Universal jurisdiction provides states jurisdiction over crimes against international law even when the crime did not occur on that state’s territory and when the perpetrator is not a national of that state. However, the principle has been relatively underused in recent years. Could the Al-Khatib trial be the turning point in a new resurgence of universal jurisdiction cases?
Joumana Seif started her work as a human rights activist in Damascus in 2001 with a focus on political prisoners. As a lawyer, she supported the democratic movements in Syria, representing political prisoners. In 2012, one year after the start of the uprising against the Assad government, Seif left Syria. She co-founded the Syrian Women's Network and Syrian Women Political Movement (SWPM). In May 2017, she joined ECCHR as a research fellow in the International Crimes and Accountability program with a particular focus on sexualized and gender-based violence.
Andreas Schüller joined ECCHR in 2009 and directs the International Crimes and Accountability program. He graduated from law school in Trier, Germany, studied in Orléans (France), holds a LL.M. advanced degree from Leiden University, Netherlands, in Public International Law and International Criminal Law and is admitted to the Berlin bar. Schüller works on US torture and drone strikes, UK torture in Iraq, war crimes in Sri Lanka and Syria as well as further international crimes cases. He publishes and lectures on international criminal law and human rights enforcement.
The human rights issues emerging from the COVID-19 pandemic sweeping the globe are unprecedented and wide-ranging. In this episode, Daragh Murray is joined by Judith Bueno de Mesquita and Koldo Casla to discuss the right to health and economic and social rights, but also the importance of international solidarity extending beyond human rights. Plus, we hear from Human Rights Centre alum Matteo Bassetti, who gives an insight into the current situation in Italy, where they are more than two weeks into a nationwide lockdown.
Judith Bueno de Mesquita is a Lecturer and Co-Deputy Director of the Human Rights Centre in the School of Law and Human Rights Centre. Her research focuses on health and human rights, development and rights, and economic, social and cultural rights. She has particular interests in sexual and reproductive health, as well as the work on health and rights of UN institutions. Her current research focuses on the relationship of health and other social rights, and climate change, health and rights. She is currently the coordinator of the Economic and Social Rights Academic Network UK and Ireland (ESRAN UKI).
In this blog post, Judith explores key human rights questions for the UK in the COVID-19 pandemic: https://hrcessex.wordpress.com/2020/03/23/covid-19-key-human-rights-questions-for-the-uk/
Dr Koldo Casla is Lecturer in Law and Deputy Director of the Human Rights Centre Clinic. He leads the Centre’s 'Human Rights Local' project. Between 2016 and 2019, Koldo was the Policy Director of Just Fair, leading the organisation's research, strategic communications, partnerships and campaigning on economic and social rights in the UK.
Read Koldo’s piece on the importance of solidarity beyond human rights: https://www.opendemocracy.net/en/transformation/coronavirus-beyond-human-rights/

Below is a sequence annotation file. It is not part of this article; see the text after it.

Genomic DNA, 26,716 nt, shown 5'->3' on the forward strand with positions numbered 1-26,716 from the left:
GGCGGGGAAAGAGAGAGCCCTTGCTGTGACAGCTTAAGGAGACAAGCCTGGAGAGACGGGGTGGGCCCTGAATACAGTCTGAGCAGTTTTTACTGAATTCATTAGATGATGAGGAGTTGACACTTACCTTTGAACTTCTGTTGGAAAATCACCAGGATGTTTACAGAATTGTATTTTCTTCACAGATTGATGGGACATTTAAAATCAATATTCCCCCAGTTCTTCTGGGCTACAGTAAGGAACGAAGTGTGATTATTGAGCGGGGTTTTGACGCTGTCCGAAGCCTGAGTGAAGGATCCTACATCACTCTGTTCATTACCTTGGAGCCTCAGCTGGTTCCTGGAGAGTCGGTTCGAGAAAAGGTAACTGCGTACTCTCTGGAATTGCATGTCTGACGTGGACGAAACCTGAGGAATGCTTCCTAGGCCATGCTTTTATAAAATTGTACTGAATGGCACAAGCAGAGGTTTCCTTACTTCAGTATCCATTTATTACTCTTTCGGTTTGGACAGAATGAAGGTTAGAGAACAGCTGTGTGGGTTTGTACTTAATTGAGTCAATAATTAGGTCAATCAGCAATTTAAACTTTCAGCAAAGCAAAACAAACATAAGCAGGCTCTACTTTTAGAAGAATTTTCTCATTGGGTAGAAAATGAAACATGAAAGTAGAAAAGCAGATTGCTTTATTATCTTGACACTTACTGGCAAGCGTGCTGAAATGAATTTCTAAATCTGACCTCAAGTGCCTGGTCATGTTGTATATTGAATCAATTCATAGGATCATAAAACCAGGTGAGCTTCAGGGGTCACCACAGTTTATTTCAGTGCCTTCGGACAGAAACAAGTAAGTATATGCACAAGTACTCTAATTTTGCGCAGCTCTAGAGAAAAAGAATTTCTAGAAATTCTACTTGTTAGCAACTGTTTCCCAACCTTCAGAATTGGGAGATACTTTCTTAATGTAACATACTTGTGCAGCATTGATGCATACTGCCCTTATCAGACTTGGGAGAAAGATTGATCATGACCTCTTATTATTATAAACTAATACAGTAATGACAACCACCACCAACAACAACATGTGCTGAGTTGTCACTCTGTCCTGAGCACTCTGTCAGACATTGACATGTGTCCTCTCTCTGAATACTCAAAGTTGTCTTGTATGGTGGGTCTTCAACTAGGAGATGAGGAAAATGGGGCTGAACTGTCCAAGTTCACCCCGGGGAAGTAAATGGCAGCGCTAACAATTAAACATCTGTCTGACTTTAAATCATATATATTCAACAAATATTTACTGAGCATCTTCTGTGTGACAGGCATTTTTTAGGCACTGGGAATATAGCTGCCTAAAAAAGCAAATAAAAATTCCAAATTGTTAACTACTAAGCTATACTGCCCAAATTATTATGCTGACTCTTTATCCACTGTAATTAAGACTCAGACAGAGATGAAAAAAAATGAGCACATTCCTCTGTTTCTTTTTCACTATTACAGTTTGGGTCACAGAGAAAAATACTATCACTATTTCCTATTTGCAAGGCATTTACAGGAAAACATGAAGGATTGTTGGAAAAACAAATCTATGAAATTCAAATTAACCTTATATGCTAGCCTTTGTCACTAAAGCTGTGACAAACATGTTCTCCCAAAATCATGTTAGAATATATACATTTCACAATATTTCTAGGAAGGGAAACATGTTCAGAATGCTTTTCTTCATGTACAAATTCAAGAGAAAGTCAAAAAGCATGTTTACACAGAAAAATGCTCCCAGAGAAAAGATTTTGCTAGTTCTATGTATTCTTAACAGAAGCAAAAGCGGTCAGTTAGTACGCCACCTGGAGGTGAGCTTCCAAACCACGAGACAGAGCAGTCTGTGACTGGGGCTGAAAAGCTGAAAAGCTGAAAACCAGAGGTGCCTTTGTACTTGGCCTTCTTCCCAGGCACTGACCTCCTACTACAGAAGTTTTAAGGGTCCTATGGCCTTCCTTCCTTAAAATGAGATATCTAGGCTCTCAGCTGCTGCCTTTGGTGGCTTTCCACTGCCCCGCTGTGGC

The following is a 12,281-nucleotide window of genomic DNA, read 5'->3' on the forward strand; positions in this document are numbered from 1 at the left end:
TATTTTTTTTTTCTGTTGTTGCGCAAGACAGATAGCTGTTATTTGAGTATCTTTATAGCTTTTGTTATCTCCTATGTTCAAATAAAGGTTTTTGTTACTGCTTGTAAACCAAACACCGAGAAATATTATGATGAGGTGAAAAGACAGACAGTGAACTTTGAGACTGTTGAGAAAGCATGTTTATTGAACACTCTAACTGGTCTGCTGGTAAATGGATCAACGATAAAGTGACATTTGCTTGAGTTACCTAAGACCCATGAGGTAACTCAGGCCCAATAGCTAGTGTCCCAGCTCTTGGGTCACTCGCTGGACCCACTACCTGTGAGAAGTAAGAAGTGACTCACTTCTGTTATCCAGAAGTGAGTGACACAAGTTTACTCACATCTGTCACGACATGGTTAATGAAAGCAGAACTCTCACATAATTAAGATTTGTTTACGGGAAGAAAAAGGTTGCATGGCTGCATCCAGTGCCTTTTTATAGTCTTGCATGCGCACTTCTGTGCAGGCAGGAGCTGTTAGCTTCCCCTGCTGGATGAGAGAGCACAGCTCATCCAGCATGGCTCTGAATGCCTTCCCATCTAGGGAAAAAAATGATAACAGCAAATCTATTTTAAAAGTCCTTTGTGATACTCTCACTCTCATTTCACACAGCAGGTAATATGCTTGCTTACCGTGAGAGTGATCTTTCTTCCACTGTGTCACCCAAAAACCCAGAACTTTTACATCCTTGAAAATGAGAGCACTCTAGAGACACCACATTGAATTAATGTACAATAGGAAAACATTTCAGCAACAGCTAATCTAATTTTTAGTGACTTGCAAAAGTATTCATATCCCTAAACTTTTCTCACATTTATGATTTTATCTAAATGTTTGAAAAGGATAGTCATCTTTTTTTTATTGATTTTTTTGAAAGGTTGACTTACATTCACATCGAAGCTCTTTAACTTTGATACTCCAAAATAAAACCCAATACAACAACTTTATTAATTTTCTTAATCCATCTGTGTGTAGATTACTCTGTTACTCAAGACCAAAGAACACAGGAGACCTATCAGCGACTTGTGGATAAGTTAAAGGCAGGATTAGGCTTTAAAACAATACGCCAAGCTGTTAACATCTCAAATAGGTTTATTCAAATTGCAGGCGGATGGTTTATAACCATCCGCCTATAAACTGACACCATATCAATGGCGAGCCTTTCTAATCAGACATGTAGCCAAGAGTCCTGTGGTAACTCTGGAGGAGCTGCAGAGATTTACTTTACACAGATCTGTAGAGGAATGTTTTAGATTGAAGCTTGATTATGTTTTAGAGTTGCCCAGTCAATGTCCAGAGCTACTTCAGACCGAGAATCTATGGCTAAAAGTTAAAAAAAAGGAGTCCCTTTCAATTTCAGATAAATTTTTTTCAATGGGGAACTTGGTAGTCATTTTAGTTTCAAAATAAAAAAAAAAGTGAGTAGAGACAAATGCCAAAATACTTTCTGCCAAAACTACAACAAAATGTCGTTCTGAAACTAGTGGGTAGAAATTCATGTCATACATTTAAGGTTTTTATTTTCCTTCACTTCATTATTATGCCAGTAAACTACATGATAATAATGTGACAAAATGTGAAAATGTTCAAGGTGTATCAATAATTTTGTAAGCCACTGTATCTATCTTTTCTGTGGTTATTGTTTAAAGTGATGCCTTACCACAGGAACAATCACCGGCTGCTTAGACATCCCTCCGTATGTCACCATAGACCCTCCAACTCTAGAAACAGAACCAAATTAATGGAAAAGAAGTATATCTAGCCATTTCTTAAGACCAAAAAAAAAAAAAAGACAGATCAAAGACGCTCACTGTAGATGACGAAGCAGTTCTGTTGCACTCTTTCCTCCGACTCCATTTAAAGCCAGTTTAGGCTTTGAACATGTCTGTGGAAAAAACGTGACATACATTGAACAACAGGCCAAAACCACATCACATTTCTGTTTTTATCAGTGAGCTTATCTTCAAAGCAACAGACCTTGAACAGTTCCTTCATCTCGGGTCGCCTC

Modern technology - and the enhanced access it provides to information about human rights abuses - has the potential to revolutionise human rights reporting and documentation, as well as the pursuit of legal accountability. However, these new methods for information gathering and dissemination have also created significant challenges for investigators and researchers. The capture and dissemination of content often happens haphazardly, and for a variety of motivations. For this content to be of use to investigators it must be discovered, verified, and authenticated. These skills have therefore become critical for human rights organisations and human rights lawyers.
This panel, marking the launch of Digital Witness - the first textbook dedicated to open source investigations - brings together leading experts in the open source movement, discussing what the future holds for the use of open source techniques in human rights investigations.
Sam Dubberley, head of the Evidence Lab in Amnesty’s Crisis Response Programme, is joined by Yvonne Ng of WITNESS and Jeff Deutch of Syrian Archive to discuss the challenges of archiving social media content depicting human rights abuses, how this practice allows for the preservation of cultural memory, and how it might lead to justice for victims through legal mechanisms.
Alexa Koenig, executive director of the Human Rights Center and a lecturer at UC Berkeley, is joined by Lindsay Freeman, Senior Legal Researcher at UC Berkeley, and Ella McPherson, Senior Lecturer in the Sociology of New Media and Digital Technology at the University of Cambridge, to discuss their hopes and fears for the future of open-source investigations.
Digital Witness is the first book to cover the history, ethics, methods, and best-practice associated with open source research. It is intended to equip the next generation of lawyers, journalists, sociologists, data scientists, other human rights activists, and researchers with the cutting-edge skills needed to work in an increasingly digitized and information-saturated environment.
For more information about Digital Witness and to purchase a copy, head to this link: https://global.oup.com/academic/product/digital-witness-9780198836070
Graham Dossett is a former police officer who now uses his experience to advise on policing and human rights issues. He is currently a member of the advisory council for the development of a Universal Protocol for Investigative Interviewing, led by the Association for the Prevention of Torture, the Anti-Torture Initiative and the Norwegian Centre for Human Rights. In this episode, Graham joins Daragh Murray to discuss the importance of ethical, non-coercive interviewing practices.
Graham Dossett is a Visiting Fellow of the Human Rights Centre at the University of Essex. Having served as a police officer in the United Kingdom for thirty years, Graham gained extensive experience as a hostage negotiator and trainer. Since his retirement, he went on to complete the LLM in International Human Rights Law at the University of Essex and now works as an independent advisor in the field of policing and human rights.